But will likely resurface in the next legislative session
A piece of legislation that could have dramatically increased the heights of buildings across large parts of New York City failed to go through the state legislature, the Brooklyn Eagle reports. The bill concerned floor-area ratio (F.A.R.), and doing away with the current restrictions it imposes on the height of buildings. Under the current law, residential buildings can have an F.A.R. of up to 12, but the new bill would potentially have doubled the height of new developments (or even more).
Earlier in the month, the bill was gaining support in the state legislature with Mayor Bill de Blasio framing the bill as a major boost to his affordable housing agenda. As more people learned of the bill however, opposition mounted. Projects that surpass the F.A.R. limit would have to go through City Planning and the City Council before they are approved, but opponents were concerned it would set a bad precedent.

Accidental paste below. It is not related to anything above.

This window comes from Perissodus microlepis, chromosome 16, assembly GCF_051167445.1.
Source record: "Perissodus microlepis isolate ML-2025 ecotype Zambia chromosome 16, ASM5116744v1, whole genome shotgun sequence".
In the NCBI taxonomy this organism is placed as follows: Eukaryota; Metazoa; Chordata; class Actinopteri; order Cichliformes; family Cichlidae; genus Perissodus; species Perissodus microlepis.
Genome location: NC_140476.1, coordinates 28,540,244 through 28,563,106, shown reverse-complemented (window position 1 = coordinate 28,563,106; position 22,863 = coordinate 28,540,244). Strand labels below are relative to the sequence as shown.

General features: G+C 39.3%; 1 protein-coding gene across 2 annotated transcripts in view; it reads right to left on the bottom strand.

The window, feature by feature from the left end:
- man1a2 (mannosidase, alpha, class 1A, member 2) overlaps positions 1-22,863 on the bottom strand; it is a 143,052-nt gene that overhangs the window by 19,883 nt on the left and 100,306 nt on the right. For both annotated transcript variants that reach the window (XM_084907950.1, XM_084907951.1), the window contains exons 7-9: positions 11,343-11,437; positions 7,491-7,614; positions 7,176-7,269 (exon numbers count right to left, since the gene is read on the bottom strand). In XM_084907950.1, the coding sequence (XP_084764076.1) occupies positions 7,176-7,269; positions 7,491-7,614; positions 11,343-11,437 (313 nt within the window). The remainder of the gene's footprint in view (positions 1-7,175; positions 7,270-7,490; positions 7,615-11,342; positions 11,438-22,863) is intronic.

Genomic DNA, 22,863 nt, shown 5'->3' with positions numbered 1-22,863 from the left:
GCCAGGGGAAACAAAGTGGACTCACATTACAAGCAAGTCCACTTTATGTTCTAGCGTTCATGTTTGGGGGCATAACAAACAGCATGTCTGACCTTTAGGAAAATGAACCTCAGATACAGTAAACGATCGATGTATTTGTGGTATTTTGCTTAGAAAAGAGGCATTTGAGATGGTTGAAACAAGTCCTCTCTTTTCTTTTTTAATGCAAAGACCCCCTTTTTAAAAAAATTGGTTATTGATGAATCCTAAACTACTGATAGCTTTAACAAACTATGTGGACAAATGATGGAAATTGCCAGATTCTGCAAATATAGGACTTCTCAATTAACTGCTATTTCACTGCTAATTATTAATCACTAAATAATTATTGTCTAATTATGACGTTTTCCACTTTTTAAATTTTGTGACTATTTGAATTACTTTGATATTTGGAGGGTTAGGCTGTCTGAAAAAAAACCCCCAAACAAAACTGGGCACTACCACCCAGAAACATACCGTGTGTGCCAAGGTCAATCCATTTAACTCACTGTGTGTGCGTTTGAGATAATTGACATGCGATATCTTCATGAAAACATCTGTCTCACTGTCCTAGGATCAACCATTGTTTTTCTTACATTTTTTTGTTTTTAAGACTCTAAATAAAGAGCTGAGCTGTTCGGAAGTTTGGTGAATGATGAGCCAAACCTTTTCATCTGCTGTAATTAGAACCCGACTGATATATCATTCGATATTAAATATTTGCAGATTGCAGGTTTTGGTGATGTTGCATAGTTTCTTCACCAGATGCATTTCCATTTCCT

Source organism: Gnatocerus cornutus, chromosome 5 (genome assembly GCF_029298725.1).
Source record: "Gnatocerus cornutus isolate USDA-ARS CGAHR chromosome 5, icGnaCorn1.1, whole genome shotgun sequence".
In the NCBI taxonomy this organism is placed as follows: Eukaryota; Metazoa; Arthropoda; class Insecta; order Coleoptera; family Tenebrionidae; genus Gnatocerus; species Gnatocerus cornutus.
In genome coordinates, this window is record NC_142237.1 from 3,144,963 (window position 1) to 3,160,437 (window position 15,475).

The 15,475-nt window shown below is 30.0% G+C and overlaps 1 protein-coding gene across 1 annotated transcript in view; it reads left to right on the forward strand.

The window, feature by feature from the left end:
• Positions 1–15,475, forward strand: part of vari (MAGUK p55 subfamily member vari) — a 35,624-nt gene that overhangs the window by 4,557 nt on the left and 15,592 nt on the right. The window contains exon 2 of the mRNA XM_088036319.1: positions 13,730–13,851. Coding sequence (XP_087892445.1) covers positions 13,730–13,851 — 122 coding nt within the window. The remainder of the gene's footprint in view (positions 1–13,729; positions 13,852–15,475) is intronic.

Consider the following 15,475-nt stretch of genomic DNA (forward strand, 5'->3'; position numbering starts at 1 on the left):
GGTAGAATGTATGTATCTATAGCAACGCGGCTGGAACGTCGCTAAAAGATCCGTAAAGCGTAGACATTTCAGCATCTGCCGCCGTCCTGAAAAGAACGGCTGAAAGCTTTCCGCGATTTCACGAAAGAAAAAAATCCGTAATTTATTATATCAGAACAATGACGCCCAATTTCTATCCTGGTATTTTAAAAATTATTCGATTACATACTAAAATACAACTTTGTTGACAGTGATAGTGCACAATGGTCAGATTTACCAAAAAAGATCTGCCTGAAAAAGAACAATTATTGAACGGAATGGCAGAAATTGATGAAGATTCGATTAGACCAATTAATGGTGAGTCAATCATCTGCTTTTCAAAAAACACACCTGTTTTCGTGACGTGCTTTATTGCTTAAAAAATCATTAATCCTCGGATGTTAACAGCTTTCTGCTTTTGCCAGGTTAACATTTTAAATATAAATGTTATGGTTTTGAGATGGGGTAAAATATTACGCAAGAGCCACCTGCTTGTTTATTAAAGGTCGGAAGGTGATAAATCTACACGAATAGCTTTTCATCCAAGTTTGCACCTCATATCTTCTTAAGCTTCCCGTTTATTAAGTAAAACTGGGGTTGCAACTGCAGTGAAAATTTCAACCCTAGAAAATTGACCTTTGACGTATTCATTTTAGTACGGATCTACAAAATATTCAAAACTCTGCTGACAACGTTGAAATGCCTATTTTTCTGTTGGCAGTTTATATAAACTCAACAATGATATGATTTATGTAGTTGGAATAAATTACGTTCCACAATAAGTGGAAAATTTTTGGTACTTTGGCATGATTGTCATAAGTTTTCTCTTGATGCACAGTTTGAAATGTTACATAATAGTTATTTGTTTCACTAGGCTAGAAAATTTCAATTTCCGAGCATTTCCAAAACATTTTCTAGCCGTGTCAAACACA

Though the bill failed to clear the hurdle this time around, it is likely that it will resurface during the next legislative session.
- Legislation that would have allowed taller NYC buildings is shot down, for now [Brooklyn Eagle]
- Opposition Mounts Against Bill That Could Allow for More Tall Towers [Curbed]
- De Blasio's Expansive Affordable Housing Agenda Gains State Support [Curbed]